The Wildest Moments From CPAC

Joe the Plumber on newfound influence, group linked to U.S. senator warns of “extraterrestrial activity,” white nationalists, and more video from the conservative conclave.

Joe the Plumber Briefing Video

During day two of the 2009 Conservative Political Action Conference, I encountered former McCain-Palin surrogate Joe the Plumber (real name: Samuel Wurzelbacher) promoting his new book, Joe The Plumber: Fighting for the American Dream. While I stood in line to meet Joe, a star-struck young man asked him if he had plans to run for Congress. “Not for at least six years,” the unlicensed plumber announced.

When my turn with Joe arrived, I asked him to confirm a report that he had recently addressed congressional Republican staffers. Joe described how he gave his “uninvited opinion” to a captive audience of nearly 100 staffers, deploring the lack of leadership and “politically correct” tendencies within the GOP. “They did applaud,” Joe said of staffers’ reaction. “A lot of them did seem to like it.” A new Republican leader was born.

Christian Zionist “Extraterrestrial” Video

Inside CPAC’s exhibition hall, I met James Hutchens, founder of the Christian Zionist lobbying group, The Jerusalem Connection International. Hutchens told me his group favored forcing the Palestinians from the West Bank to Jordan and from the Gaza Strip to Egypt. I asked him if he thought cattle cars would be an efficacious means of transporting the Palestinians to their new homes. “Certainly not cattle cars,” Hutchens said. “I mean, you can ride a bus across the Jordan River to Jordan.”

While claiming End Times theology has no influence on his group’s mission, Hutchens launched into a detailed description of the Rapture: “There is extra-terrestrial activity out there, like asteroids, that kind of thing… But [Scripture] also talks about a two-hundred million man army.” And would the army be comprised of Klingons? “China, India, some of these people could collaborate on that and form that size of an army,” Hutchens speculated. “And it’s at their hands that a third of mankind is destroyed.”

Seated on the advisory board of Hutchens’ group is Sen. Jim Bunning, the Kentucky Republican and Hall of Fame former major league pitcher who recently threatened to sue the GOP if they recruited a primary challenger for 2010. “I know him personally, we’re friends…” Hutchens said of Bunning. “He is very pro-Israel, he’s got real questions about this whole issue of land for peace, and he’s voiced that.”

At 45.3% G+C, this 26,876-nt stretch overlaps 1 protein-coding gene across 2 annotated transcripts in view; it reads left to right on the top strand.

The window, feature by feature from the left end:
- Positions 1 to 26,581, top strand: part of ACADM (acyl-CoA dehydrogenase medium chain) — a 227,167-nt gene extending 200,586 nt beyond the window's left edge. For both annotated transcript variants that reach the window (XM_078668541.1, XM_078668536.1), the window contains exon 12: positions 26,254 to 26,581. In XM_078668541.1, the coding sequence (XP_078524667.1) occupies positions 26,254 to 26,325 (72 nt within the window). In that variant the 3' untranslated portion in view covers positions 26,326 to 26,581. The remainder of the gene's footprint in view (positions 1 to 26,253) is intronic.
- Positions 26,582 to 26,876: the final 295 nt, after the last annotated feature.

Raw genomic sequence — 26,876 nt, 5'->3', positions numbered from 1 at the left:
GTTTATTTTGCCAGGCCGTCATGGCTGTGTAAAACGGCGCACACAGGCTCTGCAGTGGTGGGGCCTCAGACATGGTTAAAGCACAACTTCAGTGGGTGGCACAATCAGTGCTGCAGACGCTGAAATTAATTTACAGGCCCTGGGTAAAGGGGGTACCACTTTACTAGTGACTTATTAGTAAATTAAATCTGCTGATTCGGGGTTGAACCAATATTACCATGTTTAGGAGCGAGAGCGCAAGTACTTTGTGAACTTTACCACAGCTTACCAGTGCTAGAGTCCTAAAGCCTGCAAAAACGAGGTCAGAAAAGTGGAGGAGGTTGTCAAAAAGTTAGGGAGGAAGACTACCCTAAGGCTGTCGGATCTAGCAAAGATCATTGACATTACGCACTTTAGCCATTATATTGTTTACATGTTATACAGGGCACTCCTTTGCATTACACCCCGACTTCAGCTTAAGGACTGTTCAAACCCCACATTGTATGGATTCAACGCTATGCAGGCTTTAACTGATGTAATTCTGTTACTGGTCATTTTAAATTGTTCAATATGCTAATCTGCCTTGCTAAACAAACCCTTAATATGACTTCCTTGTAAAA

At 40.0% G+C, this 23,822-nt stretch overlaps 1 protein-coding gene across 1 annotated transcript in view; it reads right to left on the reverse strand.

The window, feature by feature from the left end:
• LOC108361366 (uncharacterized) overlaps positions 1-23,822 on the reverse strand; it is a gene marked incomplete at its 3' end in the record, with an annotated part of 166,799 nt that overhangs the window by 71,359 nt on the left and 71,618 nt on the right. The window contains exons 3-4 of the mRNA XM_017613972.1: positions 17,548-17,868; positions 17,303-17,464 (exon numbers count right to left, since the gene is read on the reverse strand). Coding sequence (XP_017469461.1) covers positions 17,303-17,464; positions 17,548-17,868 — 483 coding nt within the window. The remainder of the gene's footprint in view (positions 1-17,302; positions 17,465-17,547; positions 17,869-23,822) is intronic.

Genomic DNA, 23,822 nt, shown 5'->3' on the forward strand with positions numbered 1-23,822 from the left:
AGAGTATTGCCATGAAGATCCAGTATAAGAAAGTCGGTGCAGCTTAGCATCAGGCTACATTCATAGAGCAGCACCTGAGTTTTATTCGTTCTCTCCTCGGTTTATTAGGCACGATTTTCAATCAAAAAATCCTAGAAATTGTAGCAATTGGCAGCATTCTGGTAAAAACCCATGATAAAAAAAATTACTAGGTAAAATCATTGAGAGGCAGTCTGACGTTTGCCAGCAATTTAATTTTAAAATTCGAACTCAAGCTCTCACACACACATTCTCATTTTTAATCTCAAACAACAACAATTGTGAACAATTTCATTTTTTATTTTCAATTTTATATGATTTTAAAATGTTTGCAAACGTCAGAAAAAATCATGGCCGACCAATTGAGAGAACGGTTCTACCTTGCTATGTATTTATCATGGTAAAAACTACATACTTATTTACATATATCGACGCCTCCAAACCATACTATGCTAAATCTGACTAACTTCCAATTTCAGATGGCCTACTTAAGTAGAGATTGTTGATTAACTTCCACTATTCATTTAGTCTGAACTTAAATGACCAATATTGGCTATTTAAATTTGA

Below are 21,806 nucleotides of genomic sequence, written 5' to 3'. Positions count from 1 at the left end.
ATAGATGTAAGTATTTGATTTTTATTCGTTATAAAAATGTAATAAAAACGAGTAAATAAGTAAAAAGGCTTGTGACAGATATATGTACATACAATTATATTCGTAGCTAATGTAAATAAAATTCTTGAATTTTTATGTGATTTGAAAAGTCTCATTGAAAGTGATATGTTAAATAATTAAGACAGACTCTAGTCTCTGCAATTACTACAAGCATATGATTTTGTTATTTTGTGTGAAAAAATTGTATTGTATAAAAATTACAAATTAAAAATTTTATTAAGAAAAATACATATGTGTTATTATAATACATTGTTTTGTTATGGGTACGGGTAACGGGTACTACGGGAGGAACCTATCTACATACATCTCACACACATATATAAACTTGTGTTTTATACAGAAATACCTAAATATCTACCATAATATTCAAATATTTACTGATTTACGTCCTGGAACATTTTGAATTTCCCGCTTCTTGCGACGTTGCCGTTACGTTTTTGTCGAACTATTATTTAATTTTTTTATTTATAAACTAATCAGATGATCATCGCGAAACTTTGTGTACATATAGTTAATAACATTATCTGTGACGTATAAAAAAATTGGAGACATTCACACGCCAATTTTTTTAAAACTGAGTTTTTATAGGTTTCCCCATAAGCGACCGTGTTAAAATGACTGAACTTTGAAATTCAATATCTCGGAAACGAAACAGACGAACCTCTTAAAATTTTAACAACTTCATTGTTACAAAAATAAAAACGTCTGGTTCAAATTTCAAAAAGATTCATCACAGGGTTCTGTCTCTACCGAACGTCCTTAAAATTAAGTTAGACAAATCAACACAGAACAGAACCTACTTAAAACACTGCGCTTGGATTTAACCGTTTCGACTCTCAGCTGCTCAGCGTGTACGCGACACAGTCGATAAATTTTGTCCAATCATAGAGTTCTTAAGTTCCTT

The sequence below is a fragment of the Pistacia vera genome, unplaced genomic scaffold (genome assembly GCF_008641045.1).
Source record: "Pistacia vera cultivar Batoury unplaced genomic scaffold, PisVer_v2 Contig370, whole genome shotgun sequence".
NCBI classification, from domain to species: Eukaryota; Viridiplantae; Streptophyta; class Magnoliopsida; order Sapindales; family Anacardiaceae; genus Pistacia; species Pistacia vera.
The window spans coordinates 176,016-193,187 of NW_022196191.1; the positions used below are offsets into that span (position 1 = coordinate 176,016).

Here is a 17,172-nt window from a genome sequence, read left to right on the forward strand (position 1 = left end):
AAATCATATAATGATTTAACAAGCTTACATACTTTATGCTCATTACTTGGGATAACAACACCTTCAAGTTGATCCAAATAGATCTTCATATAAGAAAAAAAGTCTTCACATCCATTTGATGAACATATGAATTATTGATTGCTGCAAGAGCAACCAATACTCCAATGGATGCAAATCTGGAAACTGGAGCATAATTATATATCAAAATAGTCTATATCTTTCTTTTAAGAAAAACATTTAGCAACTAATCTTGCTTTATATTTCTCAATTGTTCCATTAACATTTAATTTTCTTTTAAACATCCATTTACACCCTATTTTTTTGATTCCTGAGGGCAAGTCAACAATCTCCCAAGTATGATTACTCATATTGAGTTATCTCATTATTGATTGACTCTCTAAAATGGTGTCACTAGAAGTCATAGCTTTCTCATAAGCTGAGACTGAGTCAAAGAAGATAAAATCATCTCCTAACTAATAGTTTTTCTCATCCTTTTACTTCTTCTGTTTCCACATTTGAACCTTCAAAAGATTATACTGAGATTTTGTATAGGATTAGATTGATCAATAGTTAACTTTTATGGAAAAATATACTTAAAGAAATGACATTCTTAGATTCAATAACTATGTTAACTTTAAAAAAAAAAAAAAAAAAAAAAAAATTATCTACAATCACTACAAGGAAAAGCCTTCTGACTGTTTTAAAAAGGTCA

Brimelow Video

Down the hall, I ran into Peter Brimelow, founder of the nativist website, which the Southern Poverty Law Center identifies as a “hate group.” Brimelow had bivouacked by the booth of a new, little known organization called “Youth For Western Civilization” which, according to the SPLC, was founded by frequent VDare contributor Marcus Epstein.

During my interview with Brimelow (our first chat since we spoke for my Daily Beast “War on Christmas” report he heaped contempt on Louisiana Gov. Bobby Jindal, an Indian-American heavily promoted as the party’s future. “There’s a lot of white guilt in the Republican Party, so he will appeal to that,” Brimelow remarked. As for efforts to diversity the GOP with appeals to minority groups, Brimelow insisted the GOP “is a white party. The numbers indicate they could easily win the national elections just by mobilizing their base but they don’t.”

Though Brimelow is a movement veteran who directly influenced the rise of anti-immigration politics in the GOP, many conservative leaders now shun him because of his openly racialist views. This is ironic considering the crude racism of CPAC’s keynote speaker, Rush Limbaugh, who once claimed “the NFL all too often looks like a game between the Bloods and Crips.” Inside the modern conservative movement, racial resentment pays, but intellectual honesty about it can ruin your career.

The Republican Rapper

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I met the world's first self-proclaimed "Republican rapper" on the second day of the 2009 Conservative Political Action Conference. He is Hi-Caliber, a former construction worker from New Jersey who told me that after just 10 minutes of listening to right-wing radio shock jock Michael Savage ranting about "Islamofascism" and illegal immigration, his "whole views on the world changed." Now Hi-Caliber records inspired battle anthems against President Barack Obama, who he denounces as a "socialist in the White House;" he attacks Nancy Pelosi as "phony baloney;" assails the liberal media; calls for a border fence; and warns darkly of the Fairness Doctrine.

In this Daily Beast exclusive video, Hi-Caliber kicked some of the most novel rhymes I have ever heard. Hear him for yourself.

Max Blumenthal is a senior writer for The Daily Beast and writing fellow at The Nation Institute, whose book, Republican Gomorrah (Basic/Nation Books), is forthcoming in Spring 2009. Contact him at [email protected].